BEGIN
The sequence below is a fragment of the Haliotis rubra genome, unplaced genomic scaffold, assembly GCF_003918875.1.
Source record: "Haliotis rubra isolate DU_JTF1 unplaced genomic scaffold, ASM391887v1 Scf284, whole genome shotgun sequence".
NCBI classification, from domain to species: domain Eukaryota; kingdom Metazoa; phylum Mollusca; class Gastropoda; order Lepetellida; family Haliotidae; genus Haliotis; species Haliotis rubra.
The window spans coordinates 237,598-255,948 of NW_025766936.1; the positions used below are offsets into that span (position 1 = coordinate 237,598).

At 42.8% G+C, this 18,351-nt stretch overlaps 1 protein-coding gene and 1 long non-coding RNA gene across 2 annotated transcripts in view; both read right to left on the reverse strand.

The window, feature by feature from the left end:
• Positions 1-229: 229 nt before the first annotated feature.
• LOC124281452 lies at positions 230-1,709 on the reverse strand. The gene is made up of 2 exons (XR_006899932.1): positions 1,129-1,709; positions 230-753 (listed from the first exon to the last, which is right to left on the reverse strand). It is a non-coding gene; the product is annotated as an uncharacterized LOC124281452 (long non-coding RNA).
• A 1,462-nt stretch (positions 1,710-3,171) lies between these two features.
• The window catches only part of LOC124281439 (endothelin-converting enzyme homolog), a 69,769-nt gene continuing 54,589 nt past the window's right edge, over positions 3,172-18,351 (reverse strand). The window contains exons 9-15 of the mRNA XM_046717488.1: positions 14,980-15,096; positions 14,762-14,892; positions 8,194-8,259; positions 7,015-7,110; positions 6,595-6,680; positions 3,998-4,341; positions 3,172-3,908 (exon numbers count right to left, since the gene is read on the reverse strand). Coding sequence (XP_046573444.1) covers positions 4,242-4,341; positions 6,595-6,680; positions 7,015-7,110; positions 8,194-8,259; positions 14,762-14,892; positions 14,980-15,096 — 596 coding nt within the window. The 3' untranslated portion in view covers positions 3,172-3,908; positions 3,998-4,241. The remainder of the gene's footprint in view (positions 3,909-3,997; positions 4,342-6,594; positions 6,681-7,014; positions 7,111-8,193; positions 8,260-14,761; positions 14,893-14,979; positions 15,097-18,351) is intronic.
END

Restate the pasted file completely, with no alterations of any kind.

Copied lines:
The sequence below is a fragment of the Haliotis rubra genome, unplaced genomic scaffold, assembly GCF_003918875.1.
Source record: "Haliotis rubra isolate DU_JTF1 unplaced genomic scaffold, ASM391887v1 Scf284, whole genome shotgun sequence".
NCBI classification, from domain to species: domain Eukaryota; kingdom Metazoa; phylum Mollusca; class Gastropoda; order Lepetellida; family Haliotidae; genus Haliotis; species Haliotis rubra.
The window spans coordinates 237,598-255,948 of NW_025766936.1; the positions used below are offsets into that span (position 1 = coordinate 237,598).

At 42.8% G+C, this 18,351-nt stretch overlaps 1 protein-coding gene and 1 long non-coding RNA gene across 2 annotated transcripts in view; both read right to left on the reverse strand.

The window, feature by feature from the left end:
• Positions 1-229: 229 nt before the first annotated feature.
• LOC124281452 lies at positions 230-1,709 on the reverse strand. The gene is made up of 2 exons (XR_006899932.1): positions 1,129-1,709; positions 230-753 (listed from the first exon to the last, which is right to left on the reverse strand). It is a non-coding gene; the product is annotated as an uncharacterized LOC124281452 (long non-coding RNA).
• A 1,462-nt stretch (positions 1,710-3,171) lies between these two features.
• The window catches only part of LOC124281439 (endothelin-converting enzyme homolog), a 69,769-nt gene continuing 54,589 nt past the window's right edge, over positions 3,172-18,351 (reverse strand). The window contains exons 9-15 of the mRNA XM_046717488.1: positions 14,980-15,096; positions 14,762-14,892; positions 8,194-8,259; positions 7,015-7,110; positions 6,595-6,680; positions 3,998-4,341; positions 3,172-3,908 (exon numbers count right to left, since the gene is read on the reverse strand). Coding sequence (XP_046573444.1) covers positions 4,242-4,341; positions 6,595-6,680; positions 7,015-7,110; positions 8,194-8,259; positions 14,762-14,892; positions 14,980-15,096 — 596 coding nt within the window. The 3' untranslated portion in view covers positions 3,172-3,908; positions 3,998-4,241. The remainder of the gene's footprint in view (positions 3,909-3,997; positions 4,342-6,594; positions 6,681-7,014; positions 7,111-8,193; positions 8,260-14,761; positions 14,893-14,979; positions 15,097-18,351) is intronic.